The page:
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Matthew 14





 

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Have you ever had those moments where you would do anything to get away? Life has hit you hard, and you need a break. You need to stop looking at everyone else and just take a few moments to process, grow, and mourn, whatever the case may be.


Matthew Chapter 14 starts with the story of the death of John the Baptist. The story is hard to read, and we realize the power of sin and guilt. John was jailed initially as a way to be silenced for speaking out against Herod and his wife Herodias' marriage. She was related to him and was his brother's wife first. So John, on more than one occasion, had spoken out against them. It bothered Herod, but it enraged Herodias.


So, in an attempt to settle her down and silence John, Herod had him arrested. But that wasn't sufficient for Herodias, who sent her teenage daughter to Herod's birthday party to dance for Herod and his guests sensually. Herod was so pleased that he offered her anything she wanted and her mother told her precisely what to ask for - John's head on a platter. Herod has an internal struggle knowing that this is not the right decision but is pressured into the action anyways.


It is just like sin, isn't it? It takes you farther than you want and keeps you longer than you ever intended.

Scriptures say in verse 13, "Now when word reaches Jesus about what has happened to John." You can sense the pain that He felt.


"Now when Jesus heard about John, He withdrew from there in a boat to a secluded place by Himself; and when the people heard about this, they followed Him on foot from the cities." Matthew 14:13 NASB2020

Let's jump forward to Luke 1, where we read of the foretelling of the births of John and Jesus.


Zachariah and Elizabeth, John's parents, are related to Mary, meaning Jesus and John are relatives. Now you have to remember how close these two are. Also, when Mary gets the news about this supernatural pregnancy, where does she go? Elizabeth and Zachariah's house, so they are close, and we see from the scriptures in Luke 1 that the prophecies show how these two futures are connected. One will be the Messiah, and the other a prophet preparing a way for the Messiah.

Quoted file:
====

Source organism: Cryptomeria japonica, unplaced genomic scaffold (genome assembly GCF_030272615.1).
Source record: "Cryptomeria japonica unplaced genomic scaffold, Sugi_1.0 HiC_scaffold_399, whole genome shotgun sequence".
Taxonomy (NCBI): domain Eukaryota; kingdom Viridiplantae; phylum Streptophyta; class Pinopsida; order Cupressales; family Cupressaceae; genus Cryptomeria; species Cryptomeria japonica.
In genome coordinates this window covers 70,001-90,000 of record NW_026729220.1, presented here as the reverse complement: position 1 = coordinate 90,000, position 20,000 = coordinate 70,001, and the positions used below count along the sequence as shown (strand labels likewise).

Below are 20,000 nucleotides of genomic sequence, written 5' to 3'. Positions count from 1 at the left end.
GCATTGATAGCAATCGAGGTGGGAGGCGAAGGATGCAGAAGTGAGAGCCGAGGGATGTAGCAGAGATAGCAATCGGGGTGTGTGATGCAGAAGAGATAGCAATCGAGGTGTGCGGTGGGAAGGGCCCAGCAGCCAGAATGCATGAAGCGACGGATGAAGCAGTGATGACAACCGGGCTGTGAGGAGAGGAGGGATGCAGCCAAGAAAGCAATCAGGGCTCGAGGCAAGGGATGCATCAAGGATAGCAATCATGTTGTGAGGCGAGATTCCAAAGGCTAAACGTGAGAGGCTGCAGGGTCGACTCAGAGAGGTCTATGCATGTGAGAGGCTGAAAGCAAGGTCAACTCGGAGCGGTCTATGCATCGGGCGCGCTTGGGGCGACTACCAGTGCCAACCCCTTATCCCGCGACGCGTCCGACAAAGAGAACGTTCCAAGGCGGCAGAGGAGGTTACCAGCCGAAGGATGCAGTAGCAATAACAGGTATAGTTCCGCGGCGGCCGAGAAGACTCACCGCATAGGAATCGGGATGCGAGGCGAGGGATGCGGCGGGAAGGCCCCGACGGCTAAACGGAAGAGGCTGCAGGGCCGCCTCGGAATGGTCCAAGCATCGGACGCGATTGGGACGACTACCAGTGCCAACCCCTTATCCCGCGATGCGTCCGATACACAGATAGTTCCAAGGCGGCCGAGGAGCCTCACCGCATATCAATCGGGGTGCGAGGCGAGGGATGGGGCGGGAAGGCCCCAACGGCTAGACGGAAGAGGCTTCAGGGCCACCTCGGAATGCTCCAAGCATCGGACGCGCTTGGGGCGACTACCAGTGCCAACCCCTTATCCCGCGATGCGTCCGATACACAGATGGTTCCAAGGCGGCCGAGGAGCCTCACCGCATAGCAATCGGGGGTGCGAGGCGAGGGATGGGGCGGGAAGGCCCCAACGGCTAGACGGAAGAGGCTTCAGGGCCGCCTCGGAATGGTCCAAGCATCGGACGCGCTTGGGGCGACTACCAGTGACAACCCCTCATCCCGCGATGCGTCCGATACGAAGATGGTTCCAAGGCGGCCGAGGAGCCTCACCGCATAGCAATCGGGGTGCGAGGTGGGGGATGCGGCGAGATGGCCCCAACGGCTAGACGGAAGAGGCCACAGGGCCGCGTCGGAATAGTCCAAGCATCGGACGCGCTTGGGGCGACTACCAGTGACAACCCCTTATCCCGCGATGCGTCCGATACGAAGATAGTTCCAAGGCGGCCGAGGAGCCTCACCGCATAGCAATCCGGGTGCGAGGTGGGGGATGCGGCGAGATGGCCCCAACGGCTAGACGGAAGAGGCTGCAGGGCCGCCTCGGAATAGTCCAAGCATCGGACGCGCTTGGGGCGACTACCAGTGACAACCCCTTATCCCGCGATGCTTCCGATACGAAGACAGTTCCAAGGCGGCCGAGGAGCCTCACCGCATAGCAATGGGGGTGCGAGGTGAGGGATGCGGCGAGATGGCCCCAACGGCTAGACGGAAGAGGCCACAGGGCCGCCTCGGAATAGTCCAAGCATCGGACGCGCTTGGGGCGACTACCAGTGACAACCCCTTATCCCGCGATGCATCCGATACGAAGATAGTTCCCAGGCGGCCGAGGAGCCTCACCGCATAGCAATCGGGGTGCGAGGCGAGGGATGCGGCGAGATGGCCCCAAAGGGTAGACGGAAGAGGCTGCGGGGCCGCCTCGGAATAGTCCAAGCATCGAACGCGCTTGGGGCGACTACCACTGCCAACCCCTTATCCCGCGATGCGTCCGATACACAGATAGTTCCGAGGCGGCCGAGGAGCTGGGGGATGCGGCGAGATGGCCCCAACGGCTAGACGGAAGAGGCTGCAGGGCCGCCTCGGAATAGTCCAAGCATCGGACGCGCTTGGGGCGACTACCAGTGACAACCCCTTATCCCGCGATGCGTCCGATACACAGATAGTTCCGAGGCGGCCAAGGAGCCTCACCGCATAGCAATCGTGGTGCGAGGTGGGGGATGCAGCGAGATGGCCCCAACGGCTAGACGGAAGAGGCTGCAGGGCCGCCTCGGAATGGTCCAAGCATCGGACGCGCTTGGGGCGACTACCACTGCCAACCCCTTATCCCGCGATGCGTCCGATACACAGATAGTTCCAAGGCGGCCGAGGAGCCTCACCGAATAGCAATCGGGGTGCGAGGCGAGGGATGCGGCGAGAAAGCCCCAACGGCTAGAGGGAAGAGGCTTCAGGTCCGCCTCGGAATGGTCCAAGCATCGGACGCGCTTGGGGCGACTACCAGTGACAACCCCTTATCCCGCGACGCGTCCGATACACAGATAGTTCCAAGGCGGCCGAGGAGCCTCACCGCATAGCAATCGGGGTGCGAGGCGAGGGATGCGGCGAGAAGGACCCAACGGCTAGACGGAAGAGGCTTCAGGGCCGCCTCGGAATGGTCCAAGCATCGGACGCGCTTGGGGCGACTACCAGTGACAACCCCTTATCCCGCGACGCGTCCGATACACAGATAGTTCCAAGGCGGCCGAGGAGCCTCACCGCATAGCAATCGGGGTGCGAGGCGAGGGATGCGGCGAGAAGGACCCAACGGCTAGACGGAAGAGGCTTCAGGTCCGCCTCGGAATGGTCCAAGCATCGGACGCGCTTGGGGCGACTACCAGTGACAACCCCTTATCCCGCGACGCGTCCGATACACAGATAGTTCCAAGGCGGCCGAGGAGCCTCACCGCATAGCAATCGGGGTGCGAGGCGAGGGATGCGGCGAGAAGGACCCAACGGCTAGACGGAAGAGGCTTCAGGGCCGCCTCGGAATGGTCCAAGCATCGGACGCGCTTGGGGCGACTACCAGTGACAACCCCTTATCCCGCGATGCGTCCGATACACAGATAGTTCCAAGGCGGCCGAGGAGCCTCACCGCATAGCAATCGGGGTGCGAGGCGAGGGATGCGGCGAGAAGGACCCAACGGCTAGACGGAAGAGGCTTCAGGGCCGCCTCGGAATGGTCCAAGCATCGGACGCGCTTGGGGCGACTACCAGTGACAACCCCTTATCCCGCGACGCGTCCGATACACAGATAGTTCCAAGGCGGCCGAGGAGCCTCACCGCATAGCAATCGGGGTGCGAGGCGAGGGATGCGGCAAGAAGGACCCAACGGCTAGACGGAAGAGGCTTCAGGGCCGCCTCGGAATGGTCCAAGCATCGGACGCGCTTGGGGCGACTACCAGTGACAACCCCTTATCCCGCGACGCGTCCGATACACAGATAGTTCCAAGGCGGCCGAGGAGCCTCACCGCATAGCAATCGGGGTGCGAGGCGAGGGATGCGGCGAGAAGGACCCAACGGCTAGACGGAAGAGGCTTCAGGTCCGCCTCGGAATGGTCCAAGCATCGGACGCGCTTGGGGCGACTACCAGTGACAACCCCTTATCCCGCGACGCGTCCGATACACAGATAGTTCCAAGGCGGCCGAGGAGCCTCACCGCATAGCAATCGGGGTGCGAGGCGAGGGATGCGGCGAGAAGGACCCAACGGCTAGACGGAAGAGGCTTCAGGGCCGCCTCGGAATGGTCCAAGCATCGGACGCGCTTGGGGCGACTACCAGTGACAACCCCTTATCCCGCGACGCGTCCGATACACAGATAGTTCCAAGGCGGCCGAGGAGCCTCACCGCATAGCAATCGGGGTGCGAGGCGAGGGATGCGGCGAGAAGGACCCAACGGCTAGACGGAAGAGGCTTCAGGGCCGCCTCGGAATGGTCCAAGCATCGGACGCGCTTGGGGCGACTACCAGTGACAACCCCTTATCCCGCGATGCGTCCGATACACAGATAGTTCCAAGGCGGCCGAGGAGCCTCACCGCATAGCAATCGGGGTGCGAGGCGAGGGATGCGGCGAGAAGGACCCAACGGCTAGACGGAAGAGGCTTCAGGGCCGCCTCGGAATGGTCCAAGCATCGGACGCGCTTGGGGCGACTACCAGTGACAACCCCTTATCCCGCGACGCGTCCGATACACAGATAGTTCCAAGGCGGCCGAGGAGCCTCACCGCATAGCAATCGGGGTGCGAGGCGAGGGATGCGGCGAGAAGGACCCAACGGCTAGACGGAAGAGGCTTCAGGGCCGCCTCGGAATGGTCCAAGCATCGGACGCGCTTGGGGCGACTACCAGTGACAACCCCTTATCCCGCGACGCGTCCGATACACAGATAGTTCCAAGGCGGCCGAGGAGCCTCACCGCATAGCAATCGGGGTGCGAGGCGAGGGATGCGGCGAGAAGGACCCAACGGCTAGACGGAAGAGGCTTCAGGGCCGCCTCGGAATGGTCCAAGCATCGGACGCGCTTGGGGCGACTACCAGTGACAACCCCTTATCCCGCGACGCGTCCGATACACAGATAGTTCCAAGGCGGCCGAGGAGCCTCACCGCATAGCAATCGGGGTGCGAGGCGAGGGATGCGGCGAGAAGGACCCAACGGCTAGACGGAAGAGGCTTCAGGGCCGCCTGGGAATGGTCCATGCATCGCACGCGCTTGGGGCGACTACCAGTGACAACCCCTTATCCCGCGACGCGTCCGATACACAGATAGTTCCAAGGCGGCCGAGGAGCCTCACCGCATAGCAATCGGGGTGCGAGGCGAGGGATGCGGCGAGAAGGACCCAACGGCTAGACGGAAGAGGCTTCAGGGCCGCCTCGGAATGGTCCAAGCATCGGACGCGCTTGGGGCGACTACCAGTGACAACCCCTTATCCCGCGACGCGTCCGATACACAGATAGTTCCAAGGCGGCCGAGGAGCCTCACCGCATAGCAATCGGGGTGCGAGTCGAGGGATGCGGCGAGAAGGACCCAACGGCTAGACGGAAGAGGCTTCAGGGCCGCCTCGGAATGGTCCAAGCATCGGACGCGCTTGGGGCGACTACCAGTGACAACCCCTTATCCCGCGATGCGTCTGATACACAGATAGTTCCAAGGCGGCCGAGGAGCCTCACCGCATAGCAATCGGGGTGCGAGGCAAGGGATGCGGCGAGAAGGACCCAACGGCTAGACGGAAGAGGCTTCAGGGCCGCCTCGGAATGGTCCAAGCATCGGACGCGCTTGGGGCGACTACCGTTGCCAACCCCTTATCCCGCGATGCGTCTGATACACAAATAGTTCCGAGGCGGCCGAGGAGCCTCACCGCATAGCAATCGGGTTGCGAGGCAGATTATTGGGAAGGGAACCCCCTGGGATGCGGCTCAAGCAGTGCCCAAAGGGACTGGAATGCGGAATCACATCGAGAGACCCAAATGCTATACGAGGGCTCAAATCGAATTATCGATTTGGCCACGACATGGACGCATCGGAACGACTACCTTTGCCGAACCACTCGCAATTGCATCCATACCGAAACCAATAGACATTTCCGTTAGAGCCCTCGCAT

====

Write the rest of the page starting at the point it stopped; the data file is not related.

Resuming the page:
We have already read this account in Matthew 3 at Jesus' baptism of the connection and love that these two have for each other.


Now when this news hits Jesus, He immediately moves to get away and find some solitude, which is a common practice of His. We see in Mark 1:35, Mark 6:46, Luke 5:16, Luke 6:12, Luke 9:18, Luke 22:41-42, and even in Hebrews 5:7 that Jesus often went out alone to pray.


I'm sure we have all been there. I have been there recently. When you have rough moments you just want to get away from it all. But as we continue through the story, we see those who wanted a touch from Him or to learn from Him discovered where He was going and actually beat Him there on foot. But instead of being frustrated, or asking them to leave, or ignoring them and walking on by, scripture says He had compassion on them and healed their sick.


I find this moment challenging because He is looking for solitude in His dark moments, yet He looks compassionately at the needs around Him.


How often have we come across needs when we don't feel like it, and even justified wanting to be left alone, walk by, or ignore a text because we just don't feel like it?

I see Jesus' love for people come through even in His grieving, a trait we, as Jesus' followers, should have too.

This chapter goes on, and we see Jesus continue to care for people and move with compassion in moments, "he didn't have to" in, for example, the feeding of the 5,000. The disciples all say "Send them away! It's not our job! Don't worry about it!" But Jesus, moved by compassion, again looks outside Himself and His team and says "We can do something about this."

This week let's look for ways to be compassionate even when you don't feel like it or even when you don't have to!


We will save more of the feeding of the 5,000 for later since it is in all 4 of the gospel. See you tomorrow!



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